U.S. Plans to Deport All Undocumented by 2012

U.S. Plans to Deport All Undocumented by 2012

SAN FRANCISCO — Recent nets cast by Immigration and Customs
Enforcement (ICE) captured hundreds of undocumented immigrants at
worksites nationwide. In their wake, say immigrant rights advocates,
family members and attorneys for those arrested struggle to find their
loved ones and clients. As ICE expands, though, so will the
deportations, the so-called “golden measure” of its success.

On April 17, 311 immigrants were taken into custody at Pilgrim’s Pride
poultry plants in five states: Mount Pleasant, Texas; Live Oak, Fla.;
Chattanooga, Tenn.; Batesville, Ark.; Moorefield, W. Virg. The
Pilgrim’s Pride raids were the largest of 11 worksite raids conducted
by ICE agents that day.

The raids on worksites, along with the growing number of “fugitive
operations teams” that pursue individuals with removal orders and a
program that increases local police cooperation in immigration
enforcement, are “creating an incredible climate of fear,” says Andrea
Black, network coordinator of Detention Watch Network, a national
coalition of individuals and nearly 100 groups advocating humane reform
of the U.S. immigration detention and deportation system. Black and
Paromita Shah of the National Immigration Project of the National
Lawyers Guild spoke during Access Washington, a regular conference call
with immigration experts and ethnic media reporters convened by New
America Media.

The raids form part of “Operation Endgame,” ICE’s strategic plan for
“removing all removable aliens” by 2012. They come after years of
increased emphasis on enforcement of federal immigration law, according
to Black. “There has been a huge ramping up of resources to make this

ICE is the second largest law enforcement agency in the country, Black
says. In FY 2007, her group reports, ICE made nearly 5,000 arrests as
part of its worksite enforcement program. That follows a seven-fold
increase in worksite arrests between 2002 and 2006. In addition,
activists report anecdotal evidence of arrests at bus and train
stations, DMV offices, and as a result of individual tips. ICE held an
average of 30,000 detainees per day last year at a cost of $1.2 million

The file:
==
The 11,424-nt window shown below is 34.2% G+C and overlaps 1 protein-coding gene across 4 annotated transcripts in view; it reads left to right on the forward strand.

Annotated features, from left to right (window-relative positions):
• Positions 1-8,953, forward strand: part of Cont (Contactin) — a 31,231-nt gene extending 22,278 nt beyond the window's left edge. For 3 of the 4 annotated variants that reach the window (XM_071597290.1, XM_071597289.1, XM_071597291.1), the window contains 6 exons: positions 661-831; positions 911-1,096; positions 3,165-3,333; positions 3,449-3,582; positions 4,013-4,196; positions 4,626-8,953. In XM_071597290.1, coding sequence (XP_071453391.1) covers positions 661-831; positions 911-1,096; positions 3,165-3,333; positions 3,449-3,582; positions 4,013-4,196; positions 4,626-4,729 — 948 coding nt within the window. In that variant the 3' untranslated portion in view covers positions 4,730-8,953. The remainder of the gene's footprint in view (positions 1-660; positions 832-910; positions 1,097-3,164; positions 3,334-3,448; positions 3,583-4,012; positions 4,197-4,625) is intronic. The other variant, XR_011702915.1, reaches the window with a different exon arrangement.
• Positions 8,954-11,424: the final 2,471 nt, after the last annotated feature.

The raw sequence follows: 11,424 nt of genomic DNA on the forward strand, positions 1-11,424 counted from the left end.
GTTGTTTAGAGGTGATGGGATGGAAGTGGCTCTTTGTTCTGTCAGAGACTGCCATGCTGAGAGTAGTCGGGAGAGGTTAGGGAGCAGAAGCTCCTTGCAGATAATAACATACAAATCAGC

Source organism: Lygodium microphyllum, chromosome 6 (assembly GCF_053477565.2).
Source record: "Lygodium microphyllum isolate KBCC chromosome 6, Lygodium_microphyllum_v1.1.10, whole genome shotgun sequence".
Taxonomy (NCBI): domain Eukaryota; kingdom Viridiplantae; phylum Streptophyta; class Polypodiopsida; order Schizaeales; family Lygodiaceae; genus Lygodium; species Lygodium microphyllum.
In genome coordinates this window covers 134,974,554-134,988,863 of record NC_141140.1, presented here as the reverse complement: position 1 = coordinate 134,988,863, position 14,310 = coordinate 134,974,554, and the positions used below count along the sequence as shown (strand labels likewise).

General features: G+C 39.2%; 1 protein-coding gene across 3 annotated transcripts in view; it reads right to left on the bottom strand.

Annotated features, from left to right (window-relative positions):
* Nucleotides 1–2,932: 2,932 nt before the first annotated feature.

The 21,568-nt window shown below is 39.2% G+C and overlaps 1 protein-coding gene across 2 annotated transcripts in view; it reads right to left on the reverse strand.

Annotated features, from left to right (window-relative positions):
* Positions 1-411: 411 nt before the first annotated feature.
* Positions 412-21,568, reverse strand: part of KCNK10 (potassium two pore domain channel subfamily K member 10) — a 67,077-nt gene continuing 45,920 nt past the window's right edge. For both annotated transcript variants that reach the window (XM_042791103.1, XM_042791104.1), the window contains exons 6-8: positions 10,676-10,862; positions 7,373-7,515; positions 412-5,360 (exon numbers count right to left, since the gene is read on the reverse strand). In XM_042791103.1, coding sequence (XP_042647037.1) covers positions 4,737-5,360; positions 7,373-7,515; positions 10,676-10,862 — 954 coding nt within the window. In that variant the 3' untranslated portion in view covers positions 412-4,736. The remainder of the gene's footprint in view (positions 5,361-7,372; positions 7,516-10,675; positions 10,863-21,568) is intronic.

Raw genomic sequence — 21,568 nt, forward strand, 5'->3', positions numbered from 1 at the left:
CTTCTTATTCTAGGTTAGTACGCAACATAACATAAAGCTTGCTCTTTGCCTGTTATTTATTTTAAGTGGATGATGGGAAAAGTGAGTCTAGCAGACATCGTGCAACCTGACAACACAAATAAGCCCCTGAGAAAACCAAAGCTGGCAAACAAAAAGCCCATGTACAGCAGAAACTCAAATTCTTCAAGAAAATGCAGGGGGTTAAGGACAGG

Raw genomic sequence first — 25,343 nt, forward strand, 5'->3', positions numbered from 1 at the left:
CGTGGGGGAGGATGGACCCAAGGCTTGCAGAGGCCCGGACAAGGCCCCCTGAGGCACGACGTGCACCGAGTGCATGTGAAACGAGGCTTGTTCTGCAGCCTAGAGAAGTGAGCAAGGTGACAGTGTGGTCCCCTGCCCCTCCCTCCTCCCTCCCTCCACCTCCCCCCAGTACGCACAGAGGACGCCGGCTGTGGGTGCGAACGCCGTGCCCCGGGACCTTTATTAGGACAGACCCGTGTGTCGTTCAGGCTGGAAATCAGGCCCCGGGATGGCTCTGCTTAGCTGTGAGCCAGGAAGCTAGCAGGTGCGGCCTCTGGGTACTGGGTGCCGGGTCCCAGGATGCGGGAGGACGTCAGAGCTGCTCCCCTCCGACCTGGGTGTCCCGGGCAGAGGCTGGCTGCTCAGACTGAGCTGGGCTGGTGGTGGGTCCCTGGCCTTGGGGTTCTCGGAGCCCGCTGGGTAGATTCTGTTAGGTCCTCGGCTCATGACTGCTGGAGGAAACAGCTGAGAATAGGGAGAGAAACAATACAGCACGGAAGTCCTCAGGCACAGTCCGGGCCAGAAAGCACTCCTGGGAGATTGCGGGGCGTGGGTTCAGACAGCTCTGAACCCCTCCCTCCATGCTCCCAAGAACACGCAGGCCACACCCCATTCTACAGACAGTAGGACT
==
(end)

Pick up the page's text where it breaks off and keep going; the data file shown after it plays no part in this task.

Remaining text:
dollars, or $95 per bed per day.

The methods of ICE in conducting raids and detainments came under fire
during the conference call with experts and ethnic media reporters on
Apr. 22.

Those detained in the raids are quickly transferred all over the
country, according to Shah of the National Immigration Project.
Families try in vain to locate their missing members, and, for
instance, “have much trouble trying to ensure heart medication reaches
their loved ones,” Shah recounts. It is difficult to satisfy medical
needs and shoulder the responsibilities, such as caring for the
elderly, of those detained.

She and other advocates tried to get information through the proper
channels, Shah says. “ICE has a hotline, but it hasn’t worked.
Information on family members could not be provided.”

A lack of bed space in detention centers explains most of the
transfers, says Andrea Black. But there have been some instances where
advocates and detainees claimed they were moved in retaliation for
their actions, she adds. When detainee Victoria Arellano died in
detention in San Pedro, Calif., due to a lack of medical care, fellow
detainees protested. ICE moved them to other centers so investigators
couldn’t get their reports on the death, Black says.

Shah identified other challenges posed by the detentions. For detainees
and their family to get correct legal information and representation is
not easy in the opaque ICE hearing process. In violation of the law,
Shah says, “People aren’t allowed to have counsel during this time when
immigration proceedings are allegedly practiced.”

Some employers are treated as partners in the raids, while others are arrested.

“(Immigration authorities) claim they’re going after employers,”
Detention Watch Network coordinator Black said. “They say, ‘We’re
trying to support workers’ rights, because when undocumented are
brought in, they’re exploited.’ But in many places ICE raids are
targeting employees.”

When 20 workers were taken on Apr. 11 from the Shipley D-Nuts plant in
Houston, ICE released no information regarding charges against
supervisors. Only in a series of strikes against a chain of Mexican
restaurants in western New York, Pennsylvania, West Virginia and Ohio,
where 45 immigrants were caught, were the owner of the chain and nine
of his managers apprehended.

In the Pilgrim’s Pride case, says Andrea Black, “The company fully
complied with ICE. I don’t know details of Mexican restaurants raids,
but they came at it from a different approach.”

ICE plans to grow. It currently has 75 “fugitive operations teams,” and
budget approval for another 29. It is requesting a budget increase of
95 million for FY 2009, which includes 1,000 additional detention beds.
But its mission remains the same. The “golden measure” of ICE’s
success, according to a 2003 statement by Anthony S. Tangeman, director
of the Office of Detention and Deportation, is the removal all

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